I can remember it as if it were yesterday; puberty and that feeling of longing. I had to get a girlfriend. It completely occupied my daytime and nighttime thinking. There was something about this extraordinary, hormone-induced longing which sent out clear signals as well. Potential girlfriends ran in the other direction as if I hadn’t showered in 2 or 3 weeks. I’m rather sure we’ve all, in one area of life or another, felt a similar frustration. At some point, whether from frustration, or survival, I basically just gave up: “OK, there’s a secret here somewhere, and I just don’t get it!” Low and behold, there I am, with a girlfriend. And to my further astonishment, others are not running away any more. My shower frequency had not changed, but suddenly I’m getting attentions, where before there was just scorn.
Took me years to even approach an answer to the question; ‘what’s going on here?’
Later on, as a young, professional singer in New York, there was a role I was dying to sing. I learned it in Italian. I learned it in English. I went to as many performances as possible. I bought one recording after another (before YouTube, remember?). I called my agent (repeatedly). I called coaches, directors, conductors. I auditioned the arias again and again and again. No go! Months went by before it occurred to me that perhaps I just wasn’t ready to sing that role. Just like in puberty, I gave up and let it go. Low and behold, within a week, not only do I get a production, but 2 more offers come in for future engagements.
OK, so there I am, I’m a little older and a bit more self-reflective. The answer is starting to formulate. There is something about ‘holding on’ and then ‘letting go’ which is dynamic in the achievement of goals. Letting go isn’t enough and holding on certainly isn’t either. But some magical combination of preparedness and distance, of intense focus and loving release sends powerful vibrations within and without, which seem to increase the chances of success.
The most fascinating thing is that now neuro-researchers are getting some insights into this process. Of course, they don’t take it quite as far as I might, with my tendency towards archetypal, esoteric or magical thinking! Still…the combination of this research and my love of non-material energies has given me more to think about in this regard. These researchers speak of a dichotomy of organization within the brain that they’re calling “Task Positive” and “Task Negative”. They refer to it as a dichotomy because research has shown that these ways of organizing activity and consciousness are mutually exclusive. In other words, just one can function fully at a time. And of course, each has its advantages. Task Positive; clear conscious focus, holding on, grasping, pit-bull-like biting down (for me, at least), has an enormous motivational and learning advantage. Task Negative; dispersed multi-focus, letting go, releasing, zen-like non-attachment, has an enormous advantage in health and well-being, in work-play-life balance and extraordinarily, in the manifestation of goals.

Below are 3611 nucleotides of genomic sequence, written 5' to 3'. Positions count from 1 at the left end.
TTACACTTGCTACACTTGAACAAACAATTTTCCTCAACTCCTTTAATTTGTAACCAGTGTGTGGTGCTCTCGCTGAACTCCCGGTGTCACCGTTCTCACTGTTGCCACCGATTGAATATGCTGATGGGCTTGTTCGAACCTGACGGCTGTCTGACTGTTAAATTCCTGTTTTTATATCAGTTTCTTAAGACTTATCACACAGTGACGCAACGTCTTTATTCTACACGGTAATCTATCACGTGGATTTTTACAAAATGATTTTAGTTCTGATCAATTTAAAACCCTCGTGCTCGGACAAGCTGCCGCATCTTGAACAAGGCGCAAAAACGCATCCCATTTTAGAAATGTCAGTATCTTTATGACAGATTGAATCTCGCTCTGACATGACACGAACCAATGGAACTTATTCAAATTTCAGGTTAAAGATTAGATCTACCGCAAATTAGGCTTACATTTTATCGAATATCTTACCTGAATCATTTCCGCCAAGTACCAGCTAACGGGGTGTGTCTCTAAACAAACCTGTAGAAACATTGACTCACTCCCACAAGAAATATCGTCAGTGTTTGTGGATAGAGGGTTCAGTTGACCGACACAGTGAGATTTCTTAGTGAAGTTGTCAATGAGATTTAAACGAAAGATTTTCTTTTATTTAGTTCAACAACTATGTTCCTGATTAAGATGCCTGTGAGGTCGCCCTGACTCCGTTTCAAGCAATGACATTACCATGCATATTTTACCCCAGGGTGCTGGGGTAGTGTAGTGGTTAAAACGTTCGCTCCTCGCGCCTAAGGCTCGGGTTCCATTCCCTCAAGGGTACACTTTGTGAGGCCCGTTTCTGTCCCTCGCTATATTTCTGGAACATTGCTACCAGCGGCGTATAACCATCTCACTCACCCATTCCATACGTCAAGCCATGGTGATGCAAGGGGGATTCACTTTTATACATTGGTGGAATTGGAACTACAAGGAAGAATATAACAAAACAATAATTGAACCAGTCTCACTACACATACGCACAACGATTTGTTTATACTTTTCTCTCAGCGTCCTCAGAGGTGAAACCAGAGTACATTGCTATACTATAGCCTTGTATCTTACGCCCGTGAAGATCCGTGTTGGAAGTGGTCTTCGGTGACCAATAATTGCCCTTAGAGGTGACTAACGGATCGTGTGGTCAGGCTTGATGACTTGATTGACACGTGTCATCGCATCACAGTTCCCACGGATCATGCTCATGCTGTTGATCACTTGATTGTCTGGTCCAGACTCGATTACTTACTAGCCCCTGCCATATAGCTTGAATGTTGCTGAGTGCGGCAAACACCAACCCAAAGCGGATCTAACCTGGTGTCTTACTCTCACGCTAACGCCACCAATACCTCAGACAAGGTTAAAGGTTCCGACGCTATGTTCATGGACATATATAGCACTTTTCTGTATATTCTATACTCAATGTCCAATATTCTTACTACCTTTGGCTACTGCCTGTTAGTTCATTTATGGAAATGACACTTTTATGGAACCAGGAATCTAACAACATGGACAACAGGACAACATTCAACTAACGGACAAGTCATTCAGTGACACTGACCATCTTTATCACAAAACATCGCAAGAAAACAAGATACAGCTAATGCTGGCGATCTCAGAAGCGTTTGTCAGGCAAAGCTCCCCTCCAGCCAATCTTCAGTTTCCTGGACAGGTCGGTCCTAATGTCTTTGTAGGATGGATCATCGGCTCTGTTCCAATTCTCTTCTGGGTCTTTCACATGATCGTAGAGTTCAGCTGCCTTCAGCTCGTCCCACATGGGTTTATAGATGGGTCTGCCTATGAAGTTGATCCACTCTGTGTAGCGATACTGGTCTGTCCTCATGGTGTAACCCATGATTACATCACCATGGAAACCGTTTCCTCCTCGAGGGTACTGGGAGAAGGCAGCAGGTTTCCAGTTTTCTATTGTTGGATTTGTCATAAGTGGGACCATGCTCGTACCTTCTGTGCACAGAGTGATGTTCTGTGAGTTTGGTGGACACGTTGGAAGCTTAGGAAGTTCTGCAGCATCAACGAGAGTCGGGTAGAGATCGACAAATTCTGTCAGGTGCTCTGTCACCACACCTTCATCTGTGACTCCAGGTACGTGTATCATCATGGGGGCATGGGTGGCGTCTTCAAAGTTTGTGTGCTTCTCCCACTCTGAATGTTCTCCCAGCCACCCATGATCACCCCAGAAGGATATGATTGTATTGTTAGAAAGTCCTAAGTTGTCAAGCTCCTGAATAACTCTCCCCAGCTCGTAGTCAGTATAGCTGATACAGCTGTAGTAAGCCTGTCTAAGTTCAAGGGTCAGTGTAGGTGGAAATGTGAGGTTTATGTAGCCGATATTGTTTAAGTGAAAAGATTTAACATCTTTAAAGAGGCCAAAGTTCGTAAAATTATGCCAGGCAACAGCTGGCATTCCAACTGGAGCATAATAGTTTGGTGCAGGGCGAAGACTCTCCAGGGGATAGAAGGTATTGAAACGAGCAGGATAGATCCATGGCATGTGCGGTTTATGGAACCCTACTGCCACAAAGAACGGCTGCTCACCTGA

Culturally speaking, at least in my corner of the jungle, “Task Positive” has a good reputation, while “Task Negative” is often scorned as a lack of focus, or competence or seriousness. The truth is, at least as I experience it, it’s the balance between the two that counts! I’m sure no one out there is a stranger to the fact that often the best, creative ideas occur in the shower, or while aimlessly walking, or just sitting and daydreaming. I get some of my best, new ideas early in the morning while half asleep, or playing my favorite computer games, or just closing my eyes and following my body’s natural breathing.
This has profound effects in any teaching or training. The optimization of a student’s neural network involves powerful introspection and self-knowledge. How many of us have heard, or said; “you think too much!” This is what is meant. Our ability to let our bodies, brains and resources do what they do optimally is an exact function of our own unique back-and-forth between “Task Positive” and “Task Negative”!
So if you do find yourself ‘thinking too much’ or pit-bull-like grasping onto a certain goal, the next question is; how exactly do you not think about thinking too much? How exactly do YOU grasp letting go? And there’s the rub. The techniques you develop for creatively, playfully and skillfully going from task-positive to task-negative and back again, are crucial for understanding both creativity and goal-setting!
Evan Bortnick Gesangsunterricht Wiesbaden http://www.musa-vocalis.de